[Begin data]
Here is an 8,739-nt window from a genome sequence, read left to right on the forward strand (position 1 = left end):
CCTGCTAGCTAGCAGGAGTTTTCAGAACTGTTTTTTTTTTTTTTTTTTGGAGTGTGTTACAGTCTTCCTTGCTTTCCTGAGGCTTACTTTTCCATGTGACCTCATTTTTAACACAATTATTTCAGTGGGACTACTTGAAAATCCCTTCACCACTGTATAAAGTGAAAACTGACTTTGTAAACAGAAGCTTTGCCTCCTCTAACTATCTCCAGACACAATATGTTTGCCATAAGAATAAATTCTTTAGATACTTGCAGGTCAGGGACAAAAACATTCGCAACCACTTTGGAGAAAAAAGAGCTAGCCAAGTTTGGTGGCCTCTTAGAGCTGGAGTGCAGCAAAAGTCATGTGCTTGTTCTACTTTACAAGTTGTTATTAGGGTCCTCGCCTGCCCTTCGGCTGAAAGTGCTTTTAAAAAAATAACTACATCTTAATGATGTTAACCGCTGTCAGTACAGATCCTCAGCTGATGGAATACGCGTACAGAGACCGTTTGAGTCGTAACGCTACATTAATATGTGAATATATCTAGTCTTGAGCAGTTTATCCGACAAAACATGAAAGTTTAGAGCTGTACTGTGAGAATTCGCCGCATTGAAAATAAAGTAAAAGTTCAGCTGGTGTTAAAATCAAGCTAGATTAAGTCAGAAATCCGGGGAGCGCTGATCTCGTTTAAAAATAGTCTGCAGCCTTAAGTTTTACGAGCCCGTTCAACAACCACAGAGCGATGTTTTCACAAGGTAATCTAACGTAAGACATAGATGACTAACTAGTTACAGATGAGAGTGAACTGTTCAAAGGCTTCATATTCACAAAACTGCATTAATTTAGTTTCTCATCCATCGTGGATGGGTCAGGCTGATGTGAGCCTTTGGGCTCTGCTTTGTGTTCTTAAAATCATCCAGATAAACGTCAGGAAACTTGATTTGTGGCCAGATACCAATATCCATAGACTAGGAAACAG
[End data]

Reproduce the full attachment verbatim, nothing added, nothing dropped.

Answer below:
Here is an 8,739-nt window from a genome sequence, read left to right on the forward strand (position 1 = left end):
CCTGCTAGCTAGCAGGAGTTTTCAGAACTGTTTTTTTTTTTTTTTTTTGGAGTGTGTTACAGTCTTCCTTGCTTTCCTGAGGCTTACTTTTCCATGTGACCTCATTTTTAACACAATTATTTCAGTGGGACTACTTGAAAATCCCTTCACCACTGTATAAAGTGAAAACTGACTTTGTAAACAGAAGCTTTGCCTCCTCTAACTATCTCCAGACACAATATGTTTGCCATAAGAATAAATTCTTTAGATACTTGCAGGTCAGGGACAAAAACATTCGCAACCACTTTGGAGAAAAAAGAGCTAGCCAAGTTTGGTGGCCTCTTAGAGCTGGAGTGCAGCAAAAGTCATGTGCTTGTTCTACTTTACAAGTTGTTATTAGGGTCCTCGCCTGCCCTTCGGCTGAAAGTGCTTTTAAAAAAATAACTACATCTTAATGATGTTAACCGCTGTCAGTACAGATCCTCAGCTGATGGAATACGCGTACAGAGACCGTTTGAGTCGTAACGCTACATTAATATGTGAATATATCTAGTCTTGAGCAGTTTATCCGACAAAACATGAAAGTTTAGAGCTGTACTGTGAGAATTCGCCGCATTGAAAATAAAGTAAAAGTTCAGCTGGTGTTAAAATCAAGCTAGATTAAGTCAGAAATCCGGGGAGCGCTGATCTCGTTTAAAAATAGTCTGCAGCCTTAAGTTTTACGAGCCCGTTCAACAACCACAGAGCGATGTTTTCACAAGGTAATCTAACGTAAGACATAGATGACTAACTAGTTACAGATGAGAGTGAACTGTTCAAAGGCTTCATATTCACAAAACTGCATTAATTTAGTTTCTCATCCATCGTGGATGGGTCAGGCTGATGTGAGCCTTTGGGCTCTGCTTTGTGTTCTTAAAATCATCCAGATAAACGTCAGGAAACTTGATTTGTGGCCAGATACCAATATCCATAGACTAGGAAACAG